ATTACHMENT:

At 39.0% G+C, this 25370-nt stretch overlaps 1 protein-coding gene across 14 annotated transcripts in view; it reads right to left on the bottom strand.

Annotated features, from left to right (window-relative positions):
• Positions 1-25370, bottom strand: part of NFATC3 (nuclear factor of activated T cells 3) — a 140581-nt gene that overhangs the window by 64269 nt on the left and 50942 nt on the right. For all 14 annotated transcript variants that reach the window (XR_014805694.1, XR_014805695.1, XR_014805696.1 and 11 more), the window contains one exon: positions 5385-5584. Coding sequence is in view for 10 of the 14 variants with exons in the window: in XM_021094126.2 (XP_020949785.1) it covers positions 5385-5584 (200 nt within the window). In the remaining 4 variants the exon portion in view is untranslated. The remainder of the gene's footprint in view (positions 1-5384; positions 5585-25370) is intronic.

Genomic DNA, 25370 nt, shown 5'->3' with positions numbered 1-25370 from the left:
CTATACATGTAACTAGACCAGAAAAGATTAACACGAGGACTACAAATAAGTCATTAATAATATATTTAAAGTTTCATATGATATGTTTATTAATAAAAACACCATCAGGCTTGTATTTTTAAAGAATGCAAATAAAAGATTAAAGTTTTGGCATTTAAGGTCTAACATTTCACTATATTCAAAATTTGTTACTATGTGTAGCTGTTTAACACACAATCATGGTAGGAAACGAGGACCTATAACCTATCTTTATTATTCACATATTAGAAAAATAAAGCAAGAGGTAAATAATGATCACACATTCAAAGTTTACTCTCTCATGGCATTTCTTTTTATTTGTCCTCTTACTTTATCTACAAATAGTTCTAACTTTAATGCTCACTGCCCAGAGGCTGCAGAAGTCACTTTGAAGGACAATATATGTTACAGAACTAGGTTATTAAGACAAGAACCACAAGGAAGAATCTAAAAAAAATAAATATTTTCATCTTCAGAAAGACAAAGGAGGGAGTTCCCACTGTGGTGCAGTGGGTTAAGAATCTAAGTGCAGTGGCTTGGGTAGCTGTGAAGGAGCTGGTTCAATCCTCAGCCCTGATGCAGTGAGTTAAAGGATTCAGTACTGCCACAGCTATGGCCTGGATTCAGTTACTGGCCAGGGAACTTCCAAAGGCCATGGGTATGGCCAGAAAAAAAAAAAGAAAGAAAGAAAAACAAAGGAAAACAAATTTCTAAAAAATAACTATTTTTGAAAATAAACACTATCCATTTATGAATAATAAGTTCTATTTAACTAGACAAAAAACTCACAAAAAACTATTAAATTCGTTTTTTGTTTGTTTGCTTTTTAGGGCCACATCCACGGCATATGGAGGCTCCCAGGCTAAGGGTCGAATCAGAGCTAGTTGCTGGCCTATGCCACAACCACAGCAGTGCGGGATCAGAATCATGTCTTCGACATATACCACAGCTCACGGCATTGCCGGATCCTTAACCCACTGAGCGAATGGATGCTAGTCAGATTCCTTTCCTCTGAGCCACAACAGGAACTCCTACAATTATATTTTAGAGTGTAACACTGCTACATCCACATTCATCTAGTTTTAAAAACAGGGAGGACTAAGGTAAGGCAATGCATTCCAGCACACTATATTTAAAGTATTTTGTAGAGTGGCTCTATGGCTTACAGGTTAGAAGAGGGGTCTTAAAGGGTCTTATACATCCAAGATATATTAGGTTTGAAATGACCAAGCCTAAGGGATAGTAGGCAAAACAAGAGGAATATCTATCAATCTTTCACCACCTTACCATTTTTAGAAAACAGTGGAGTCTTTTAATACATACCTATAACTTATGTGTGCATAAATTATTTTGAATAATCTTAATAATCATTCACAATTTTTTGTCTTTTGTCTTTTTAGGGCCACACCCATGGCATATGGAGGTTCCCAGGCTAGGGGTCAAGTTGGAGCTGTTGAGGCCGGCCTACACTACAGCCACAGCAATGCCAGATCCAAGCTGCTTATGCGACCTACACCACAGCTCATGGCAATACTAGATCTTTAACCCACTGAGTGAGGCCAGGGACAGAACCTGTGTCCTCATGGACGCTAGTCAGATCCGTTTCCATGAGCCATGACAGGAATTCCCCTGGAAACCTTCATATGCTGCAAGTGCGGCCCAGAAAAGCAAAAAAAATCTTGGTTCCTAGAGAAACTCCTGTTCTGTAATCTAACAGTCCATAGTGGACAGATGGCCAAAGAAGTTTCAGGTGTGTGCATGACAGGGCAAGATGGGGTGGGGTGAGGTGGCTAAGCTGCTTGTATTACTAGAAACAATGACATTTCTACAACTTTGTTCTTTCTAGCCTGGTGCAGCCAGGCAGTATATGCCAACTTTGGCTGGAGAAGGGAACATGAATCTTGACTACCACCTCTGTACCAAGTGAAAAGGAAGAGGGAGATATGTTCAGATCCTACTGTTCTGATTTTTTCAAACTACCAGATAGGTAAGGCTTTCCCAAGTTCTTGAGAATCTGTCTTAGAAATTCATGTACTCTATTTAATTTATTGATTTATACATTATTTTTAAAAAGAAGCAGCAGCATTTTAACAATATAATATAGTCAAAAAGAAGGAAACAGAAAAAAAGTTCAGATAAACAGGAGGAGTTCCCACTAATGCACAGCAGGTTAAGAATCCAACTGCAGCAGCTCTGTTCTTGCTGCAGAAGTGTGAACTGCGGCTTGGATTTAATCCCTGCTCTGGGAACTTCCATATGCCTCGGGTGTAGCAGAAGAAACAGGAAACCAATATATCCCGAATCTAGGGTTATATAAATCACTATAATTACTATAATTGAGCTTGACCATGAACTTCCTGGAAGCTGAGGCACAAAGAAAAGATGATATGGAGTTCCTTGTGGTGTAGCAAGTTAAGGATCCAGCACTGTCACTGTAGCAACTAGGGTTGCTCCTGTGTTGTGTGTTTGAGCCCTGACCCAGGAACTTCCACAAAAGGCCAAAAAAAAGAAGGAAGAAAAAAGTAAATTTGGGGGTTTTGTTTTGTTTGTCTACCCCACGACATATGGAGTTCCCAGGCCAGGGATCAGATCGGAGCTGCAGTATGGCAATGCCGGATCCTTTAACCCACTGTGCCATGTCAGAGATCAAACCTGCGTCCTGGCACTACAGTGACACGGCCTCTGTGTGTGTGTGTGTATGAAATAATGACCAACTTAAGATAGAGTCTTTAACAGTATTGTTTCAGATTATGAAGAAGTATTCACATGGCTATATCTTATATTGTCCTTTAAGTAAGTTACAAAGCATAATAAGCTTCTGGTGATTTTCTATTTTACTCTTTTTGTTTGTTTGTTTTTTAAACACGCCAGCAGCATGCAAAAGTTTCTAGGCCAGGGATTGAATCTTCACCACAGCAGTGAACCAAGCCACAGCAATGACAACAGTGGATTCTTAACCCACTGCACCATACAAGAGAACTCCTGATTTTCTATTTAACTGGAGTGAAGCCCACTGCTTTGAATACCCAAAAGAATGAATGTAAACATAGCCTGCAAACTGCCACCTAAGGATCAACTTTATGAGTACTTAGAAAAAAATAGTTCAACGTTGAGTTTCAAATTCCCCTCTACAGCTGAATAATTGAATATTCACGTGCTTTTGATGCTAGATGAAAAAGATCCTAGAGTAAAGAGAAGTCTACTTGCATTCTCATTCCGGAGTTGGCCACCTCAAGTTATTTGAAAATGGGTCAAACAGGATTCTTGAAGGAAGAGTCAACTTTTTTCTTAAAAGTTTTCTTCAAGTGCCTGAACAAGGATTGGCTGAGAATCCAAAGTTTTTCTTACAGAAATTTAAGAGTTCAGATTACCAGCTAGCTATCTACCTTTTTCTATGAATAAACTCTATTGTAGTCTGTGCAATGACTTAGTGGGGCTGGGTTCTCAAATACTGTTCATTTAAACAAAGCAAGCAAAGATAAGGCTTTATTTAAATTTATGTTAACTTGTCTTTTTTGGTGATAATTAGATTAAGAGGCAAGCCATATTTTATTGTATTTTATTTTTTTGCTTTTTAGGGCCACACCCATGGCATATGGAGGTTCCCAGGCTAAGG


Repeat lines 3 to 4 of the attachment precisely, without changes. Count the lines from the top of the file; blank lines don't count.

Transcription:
• Positions 1-25370, bottom strand: part of NFATC3 (nuclear factor of activated T cells 3) — a 140581-nt gene that overhangs the window by 64269 nt on the left and 50942 nt on the right. For all 14 annotated transcript variants that reach the window (XR_014805694.1, XR_014805695.1, XR_014805696.1 and 11 more), the window contains one exon: positions 5385-5584. Coding sequence is in view for 10 of the 14 variants with exons in the window: in XM_021094126.2 (XP_020949785.1) it covers positions 5385-5584 (200 nt within the window). In the remaining 4 variants the exon portion in view is untranslated. The remainder of the gene's footprint in view (positions 1-5384; positions 5585-25370) is intronic.

Genomic DNA, 25370 nt, shown 5'->3' with positions numbered 1-25370 from the left: